SIF-ITE Collaboration Brings Youth Volunteers to Cambodia Clean Water Project

Singapore, 22 August 2013 – The Singapore International Foundation (SIF) and Institute of Technical Education (ITE) today signed a Letter of Collaboration that will turn ITE College East students into overseas volunteers with the SIF’s signature Water For Life (WFL) project in Cambodia.

This first-time collaboration will lead to more than one outcome. Besides enabling the students to volunteer overseas and contribute to sustainable development through the WFL project, it will also create an environment for experiential learning to take place, and provide the platform for pilot testing of an ITE-designed water cleaning technology.

Since 2010, WFL has been improving access to clean drinking water for and improving the quality of life of Cambodian rural communities. The ITE students will build bio-sand filters – each one of which benefits a Cambodian household – in a country where, according to UNICEF, more than 30 per cent of the population have no access to clean drinking water. WFL has reduced the incidence of gastrointestinal diseases by 85 per cent and aims to impact over 17,000 Cambodian villagers by the end of its three-year run in the Siem Reap and Kampong Speu communities.

For the student volunteers, aged 16 to 18, the village environment will serve as a ‘live’ classroom, where textbook learning and theoretical knowledge will meet practical application. For instance, in the course of mixing construction materials to make the bio-sand filters, they will get to observe real-time chemical processes, the principles of filtration and the impact of it on a community’s ecosystem.

The collaboration will also enable field testing of the ITE-designed ion-removal water technology in WFL communities. If found feasible, the technology will be the world’s first portable, easily deployable and low-maintenance system which can effectively remove arsenic ions from contaminated water sources.

In the first year, some 50 ITE students will travel as volunteers. 20 have already travelled as volunteers with the project earlier this year, and returned with transformed perspectives. One of them, 18-year-old Ms Thilagavaani d/o Bakavathi, a second year Chemical Process Technology student from ITE College East, said: “Everything there was…different. They were poorer than Singapore...[but] it was more peaceful there. Even though the people earned very little, they always had a smile on their face. The villagers drink contaminated water and contract diarrhoea, which can even result in death for some children. Many of them live on an income of US$2 a day and hospital bills are expensive. We helped build bio-sand water filters that provide clean water for them.”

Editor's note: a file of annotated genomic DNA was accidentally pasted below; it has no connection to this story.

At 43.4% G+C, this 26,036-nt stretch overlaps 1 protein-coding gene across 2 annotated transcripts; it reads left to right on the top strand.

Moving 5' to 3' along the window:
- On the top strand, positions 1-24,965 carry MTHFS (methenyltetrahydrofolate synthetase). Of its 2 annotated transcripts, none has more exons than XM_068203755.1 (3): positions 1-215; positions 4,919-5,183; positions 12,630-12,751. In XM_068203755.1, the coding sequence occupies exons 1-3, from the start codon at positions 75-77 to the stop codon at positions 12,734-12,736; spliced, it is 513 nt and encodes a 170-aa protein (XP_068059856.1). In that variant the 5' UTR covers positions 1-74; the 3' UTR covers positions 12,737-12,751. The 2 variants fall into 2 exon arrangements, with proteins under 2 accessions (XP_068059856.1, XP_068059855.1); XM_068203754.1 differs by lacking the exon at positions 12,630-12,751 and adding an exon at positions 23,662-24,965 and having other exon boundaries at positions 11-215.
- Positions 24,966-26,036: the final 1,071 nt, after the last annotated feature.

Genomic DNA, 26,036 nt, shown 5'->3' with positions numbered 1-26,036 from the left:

Said Ms Jean Tan, Executive Director of the SIF: “We engage Singaporeans in our mission to build a better world. This partnership reinforces our commitment to instilling the spirit of volunteerism in Singaporeans of all ages. We have seen many of the youth return from these expeditions with renewed vigour and transformed worldviews, and poised to become responsible global citizens in their own right. It is our hope that by combining classroom learning with community development work, we can continue to inspire such action for good among our youth.”

“Under this collaboration, we hope to inculcate in our students the spirit of volunteerism, through their participation in projects such as Water for Life. The building and installation of bio-sand filters in this project are especially rewarding for our ITE students, as they offer them opportunities to apply what they learn in the classrooms,” said Mr Eden Liew, Principal, ITE College East.

As the collaboration evolves, more modalities will be added, such as the introduction of ITE nursing students as specialist volunteers conducting feminine hygiene workshops for female villagers. Beyond the first batches of student volunteers from ITE College East, the collaboration will in time extend to students from the other ITE colleges.

 

 

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